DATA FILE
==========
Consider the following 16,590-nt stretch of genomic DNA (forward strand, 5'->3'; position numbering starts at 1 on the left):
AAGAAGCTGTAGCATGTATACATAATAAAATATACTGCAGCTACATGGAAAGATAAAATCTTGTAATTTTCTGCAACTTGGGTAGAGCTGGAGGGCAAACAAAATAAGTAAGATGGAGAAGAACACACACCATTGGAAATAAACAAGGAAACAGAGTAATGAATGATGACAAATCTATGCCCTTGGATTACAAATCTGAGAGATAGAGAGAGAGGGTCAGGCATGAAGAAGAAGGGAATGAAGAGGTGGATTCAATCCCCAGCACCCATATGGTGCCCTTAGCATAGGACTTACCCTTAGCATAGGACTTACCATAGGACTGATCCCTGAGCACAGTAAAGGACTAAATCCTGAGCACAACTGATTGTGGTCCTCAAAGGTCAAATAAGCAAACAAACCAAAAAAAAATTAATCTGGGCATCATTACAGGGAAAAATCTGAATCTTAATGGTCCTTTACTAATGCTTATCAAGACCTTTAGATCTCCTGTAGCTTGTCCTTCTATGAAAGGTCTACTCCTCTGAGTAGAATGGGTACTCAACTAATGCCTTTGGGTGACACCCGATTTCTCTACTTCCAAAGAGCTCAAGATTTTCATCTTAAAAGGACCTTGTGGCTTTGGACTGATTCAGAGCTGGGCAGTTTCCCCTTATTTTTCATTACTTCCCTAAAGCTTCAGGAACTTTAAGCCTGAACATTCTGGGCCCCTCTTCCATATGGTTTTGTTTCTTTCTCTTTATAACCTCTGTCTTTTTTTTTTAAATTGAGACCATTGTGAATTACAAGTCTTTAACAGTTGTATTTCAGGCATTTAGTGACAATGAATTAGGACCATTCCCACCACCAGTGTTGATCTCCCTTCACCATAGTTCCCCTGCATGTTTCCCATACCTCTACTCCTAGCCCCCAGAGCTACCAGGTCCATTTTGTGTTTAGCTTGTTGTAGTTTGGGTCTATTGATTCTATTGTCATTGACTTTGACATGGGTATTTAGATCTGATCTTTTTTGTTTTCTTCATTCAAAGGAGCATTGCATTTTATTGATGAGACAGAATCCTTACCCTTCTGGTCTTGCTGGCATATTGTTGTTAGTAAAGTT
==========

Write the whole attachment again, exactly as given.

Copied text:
Consider the following 16,590-nt stretch of genomic DNA (forward strand, 5'->3'; position numbering starts at 1 on the left):
AAGAAGCTGTAGCATGTATACATAATAAAATATACTGCAGCTACATGGAAAGATAAAATCTTGTAATTTTCTGCAACTTGGGTAGAGCTGGAGGGCAAACAAAATAAGTAAGATGGAGAAGAACACACACCATTGGAAATAAACAAGGAAACAGAGTAATGAATGATGACAAATCTATGCCCTTGGATTACAAATCTGAGAGATAGAGAGAGAGGGTCAGGCATGAAGAAGAAGGGAATGAAGAGGTGGATTCAATCCCCAGCACCCATATGGTGCCCTTAGCATAGGACTTACCCTTAGCATAGGACTTACCATAGGACTGATCCCTGAGCACAGTAAAGGACTAAATCCTGAGCACAACTGATTGTGGTCCTCAAAGGTCAAATAAGCAAACAAACCAAAAAAAAATTAATCTGGGCATCATTACAGGGAAAAATCTGAATCTTAATGGTCCTTTACTAATGCTTATCAAGACCTTTAGATCTCCTGTAGCTTGTCCTTCTATGAAAGGTCTACTCCTCTGAGTAGAATGGGTACTCAACTAATGCCTTTGGGTGACACCCGATTTCTCTACTTCCAAAGAGCTCAAGATTTTCATCTTAAAAGGACCTTGTGGCTTTGGACTGATTCAGAGCTGGGCAGTTTCCCCTTATTTTTCATTACTTCCCTAAAGCTTCAGGAACTTTAAGCCTGAACATTCTGGGCCCCTCTTCCATATGGTTTTGTTTCTTTCTCTTTATAACCTCTGTCTTTTTTTTTTAAATTGAGACCATTGTGAATTACAAGTCTTTAACAGTTGTATTTCAGGCATTTAGTGACAATGAATTAGGACCATTCCCACCACCAGTGTTGATCTCCCTTCACCATAGTTCCCCTGCATGTTTCCCATACCTCTACTCCTAGCCCCCAGAGCTACCAGGTCCATTTTGTGTTTAGCTTGTTGTAGTTTGGGTCTATTGATTCTATTGTCATTGACTTTGACATGGGTATTTAGATCTGATCTTTTTTGTTTTCTTCATTCAAAGGAGCATTGCATTTTATTGATGAGACAGAATCCTTACCCTTCTGGTCTTGCTGGCATATTGTTGTTAGTAAAGTT